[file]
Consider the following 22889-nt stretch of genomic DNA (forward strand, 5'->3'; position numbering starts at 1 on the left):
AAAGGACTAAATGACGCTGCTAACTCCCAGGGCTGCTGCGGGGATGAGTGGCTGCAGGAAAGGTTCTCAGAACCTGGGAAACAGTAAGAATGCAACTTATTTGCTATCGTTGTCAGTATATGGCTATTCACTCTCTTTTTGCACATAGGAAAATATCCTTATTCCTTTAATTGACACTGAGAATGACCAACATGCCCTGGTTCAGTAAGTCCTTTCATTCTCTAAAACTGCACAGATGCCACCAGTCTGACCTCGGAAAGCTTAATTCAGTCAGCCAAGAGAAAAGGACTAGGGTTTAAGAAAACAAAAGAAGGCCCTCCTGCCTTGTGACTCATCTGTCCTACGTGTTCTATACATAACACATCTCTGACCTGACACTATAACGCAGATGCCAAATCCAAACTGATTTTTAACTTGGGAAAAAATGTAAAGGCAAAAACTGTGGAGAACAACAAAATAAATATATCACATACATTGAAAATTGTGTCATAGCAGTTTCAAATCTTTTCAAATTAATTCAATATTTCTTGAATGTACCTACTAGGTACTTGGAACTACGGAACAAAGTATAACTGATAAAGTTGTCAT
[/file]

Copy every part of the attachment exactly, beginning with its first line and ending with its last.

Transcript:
Consider the following 22889-nt stretch of genomic DNA (forward strand, 5'->3'; position numbering starts at 1 on the left):
AAAGGACTAAATGACGCTGCTAACTCCCAGGGCTGCTGCGGGGATGAGTGGCTGCAGGAAAGGTTCTCAGAACCTGGGAAACAGTAAGAATGCAACTTATTTGCTATCGTTGTCAGTATATGGCTATTCACTCTCTTTTTGCACATAGGAAAATATCCTTATTCCTTTAATTGACACTGAGAATGACCAACATGCCCTGGTTCAGTAAGTCCTTTCATTCTCTAAAACTGCACAGATGCCACCAGTCTGACCTCGGAAAGCTTAATTCAGTCAGCCAAGAGAAAAGGACTAGGGTTTAAGAAAACAAAAGAAGGCCCTCCTGCCTTGTGACTCATCTGTCCTACGTGTTCTATACATAACACATCTCTGACCTGACACTATAACGCAGATGCCAAATCCAAACTGATTTTTAACTTGGGAAAAAATGTAAAGGCAAAAACTGTGGAGAACAACAAAATAAATATATCACATACATTGAAAATTGTGTCATAGCAGTTTCAAATCTTTTCAAATTAATTCAATATTTCTTGAATGTACCTACTAGGTACTTGGAACTACGGAACAAAGTATAACTGATAAAGTTGTCAT